Ovarian cancer

Hormone therapy is at times used to treat ovarian cancer. Tumors are often tested to determine if they express the estrogen or progesterone receptors.

Drugs known as luteinizing-hormone-releasing hormone (LHRH) agonists, which switch off estrogen production by the ovaries, are used to lower estrogen levels in premenopausal patients. Tamoxifen is used in some patients to keep circulating estrogens from provoking cancer cell growth. Aromatase inhibitors are sometimes prescribed for post-menopausal patients whose ovarian cancer has come back after treatment.

 

Endometrial cancer

The main hormone treatment for endometrial cancer, which forms in the inner lining of the uterus, is progesterone or similar drugs called progestins, which can slow the growth of endometrial cancer cells. The anti-estrogen drug tamoxifen may be prescribed for women with advanced or recurrent endometrial cancer to prevent estrogen in the body from spurring cancer cell growth. In women with functioning ovaries, LHRH agonists offer a way to lower estrogen levels. Aromatase inhibitors can be useful as well: even after the ovaries have been removed, estrogen is still made in fat tissue. Aromatase inhibitors can stop this latter estrogen from being formed.

 

Prostate cancer

As in breast cancer, there are two basic approaches to hormone therapy for prostate cancer: reducing the production of the male hormone androgen, or blocking androgen from stimulating cancer growth. Together, these treatments are known as androgen suppression or androgen deprivation therapy.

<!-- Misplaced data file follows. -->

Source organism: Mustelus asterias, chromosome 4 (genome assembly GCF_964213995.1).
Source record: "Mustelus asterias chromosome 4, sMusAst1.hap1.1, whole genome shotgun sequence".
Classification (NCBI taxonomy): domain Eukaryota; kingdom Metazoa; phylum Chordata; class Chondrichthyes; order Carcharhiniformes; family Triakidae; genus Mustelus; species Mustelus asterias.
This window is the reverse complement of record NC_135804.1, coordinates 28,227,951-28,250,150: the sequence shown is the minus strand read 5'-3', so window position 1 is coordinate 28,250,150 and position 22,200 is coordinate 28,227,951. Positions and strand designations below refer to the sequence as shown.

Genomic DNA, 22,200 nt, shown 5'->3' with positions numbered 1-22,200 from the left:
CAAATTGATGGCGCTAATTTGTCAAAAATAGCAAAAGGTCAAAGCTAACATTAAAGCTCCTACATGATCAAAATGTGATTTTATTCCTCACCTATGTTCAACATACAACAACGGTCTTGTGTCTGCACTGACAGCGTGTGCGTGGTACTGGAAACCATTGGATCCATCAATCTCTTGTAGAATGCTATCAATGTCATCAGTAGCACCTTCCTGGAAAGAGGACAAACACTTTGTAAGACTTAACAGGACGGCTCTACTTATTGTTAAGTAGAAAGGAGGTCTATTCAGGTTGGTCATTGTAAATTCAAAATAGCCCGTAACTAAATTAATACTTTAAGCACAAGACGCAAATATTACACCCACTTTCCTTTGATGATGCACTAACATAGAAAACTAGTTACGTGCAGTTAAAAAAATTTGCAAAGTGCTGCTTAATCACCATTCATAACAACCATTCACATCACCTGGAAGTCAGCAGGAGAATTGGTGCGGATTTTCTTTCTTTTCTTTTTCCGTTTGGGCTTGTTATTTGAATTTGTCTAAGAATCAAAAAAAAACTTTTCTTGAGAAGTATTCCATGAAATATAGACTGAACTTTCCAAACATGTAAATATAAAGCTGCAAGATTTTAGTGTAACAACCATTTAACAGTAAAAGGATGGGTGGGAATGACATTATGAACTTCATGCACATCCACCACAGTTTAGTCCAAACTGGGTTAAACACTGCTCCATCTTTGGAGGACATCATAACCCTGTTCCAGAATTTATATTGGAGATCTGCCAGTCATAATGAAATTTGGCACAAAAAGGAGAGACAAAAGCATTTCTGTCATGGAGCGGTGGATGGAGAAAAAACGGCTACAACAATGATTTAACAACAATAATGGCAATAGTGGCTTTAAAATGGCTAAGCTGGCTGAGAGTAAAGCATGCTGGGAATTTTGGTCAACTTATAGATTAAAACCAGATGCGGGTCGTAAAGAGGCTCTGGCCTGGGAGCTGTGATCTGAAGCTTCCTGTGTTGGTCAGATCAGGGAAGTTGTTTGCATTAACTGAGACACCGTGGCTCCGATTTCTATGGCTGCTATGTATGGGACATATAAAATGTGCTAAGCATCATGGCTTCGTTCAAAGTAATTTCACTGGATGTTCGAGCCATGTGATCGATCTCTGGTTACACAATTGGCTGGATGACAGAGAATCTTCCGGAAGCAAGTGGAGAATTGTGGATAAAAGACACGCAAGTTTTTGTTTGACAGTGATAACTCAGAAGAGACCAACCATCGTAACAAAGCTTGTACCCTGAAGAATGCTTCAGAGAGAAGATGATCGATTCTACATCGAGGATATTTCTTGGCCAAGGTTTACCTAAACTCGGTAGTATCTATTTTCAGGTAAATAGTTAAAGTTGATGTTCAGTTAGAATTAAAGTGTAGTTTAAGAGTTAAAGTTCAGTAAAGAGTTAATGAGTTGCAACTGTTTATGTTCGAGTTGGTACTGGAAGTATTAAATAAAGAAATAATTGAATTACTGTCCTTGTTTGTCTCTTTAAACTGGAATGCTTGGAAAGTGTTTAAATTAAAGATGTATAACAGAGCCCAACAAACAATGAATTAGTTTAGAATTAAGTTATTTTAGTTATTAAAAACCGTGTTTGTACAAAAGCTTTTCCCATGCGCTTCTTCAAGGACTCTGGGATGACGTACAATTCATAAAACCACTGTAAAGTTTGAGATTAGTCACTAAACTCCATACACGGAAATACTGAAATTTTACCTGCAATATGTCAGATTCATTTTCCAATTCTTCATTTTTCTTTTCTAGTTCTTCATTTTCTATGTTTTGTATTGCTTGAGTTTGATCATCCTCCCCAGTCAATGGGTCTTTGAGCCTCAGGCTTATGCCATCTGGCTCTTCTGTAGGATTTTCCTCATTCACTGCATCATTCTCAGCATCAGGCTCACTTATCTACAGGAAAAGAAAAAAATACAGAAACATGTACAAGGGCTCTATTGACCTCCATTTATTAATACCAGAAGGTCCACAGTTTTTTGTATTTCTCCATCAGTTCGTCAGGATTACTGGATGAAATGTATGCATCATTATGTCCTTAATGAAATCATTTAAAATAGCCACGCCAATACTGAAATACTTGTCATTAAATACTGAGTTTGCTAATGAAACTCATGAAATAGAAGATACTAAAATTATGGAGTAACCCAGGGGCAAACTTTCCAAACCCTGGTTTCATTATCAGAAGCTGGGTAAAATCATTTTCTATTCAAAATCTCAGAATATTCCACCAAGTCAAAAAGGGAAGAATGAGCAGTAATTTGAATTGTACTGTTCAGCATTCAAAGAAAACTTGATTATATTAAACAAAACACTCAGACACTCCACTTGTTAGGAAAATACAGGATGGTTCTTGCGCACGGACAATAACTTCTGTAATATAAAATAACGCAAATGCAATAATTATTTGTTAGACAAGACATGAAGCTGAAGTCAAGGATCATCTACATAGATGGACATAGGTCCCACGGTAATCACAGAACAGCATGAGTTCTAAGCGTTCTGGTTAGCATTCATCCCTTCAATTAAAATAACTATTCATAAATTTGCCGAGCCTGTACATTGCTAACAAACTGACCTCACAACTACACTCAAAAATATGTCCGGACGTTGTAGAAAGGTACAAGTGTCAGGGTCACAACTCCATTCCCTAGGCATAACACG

The most common hormone therapies for prostate cancer are treatments that reduce androgen production by the testicles. These include orichiectomy, the surgical removal of one or both testes, which can reduce the level of testosterone – a type of androgen – by 90 to 95 percent; drugs called luteinizing hormone-releasing hormone (LHRH) agonists and antagonists, which prevent the pituitary gland from releasing a hormone that signals androgen production by the testes.

Therapies that block the action of androgen in the body include drugs that prevent androgen production by the adrenal glands and prostate cancer cells themselves. These are known as androgen synthesis inhibitors.

Hormone therapy is used in a variety of different ways in prostate cancer. In many patients, it’s used after surgery and/or radiation therapy to lower the risk that the cancer will return. In others, it’s used before or during radiation therapy, as well as after. The type and timing of hormone therapy delivery depends on a variety of factors including the stage of the disease, the risk that the disease will recur, and a patient’s age and overall health.

The length of treatment depends on an individual’s risk of recurrence. For men with newly diagnosed, localized, intermediate-risk prostate cancer, hormone therapy is generally given for four to six months; for men with higher-risk disease, it’s generally given for two to three years.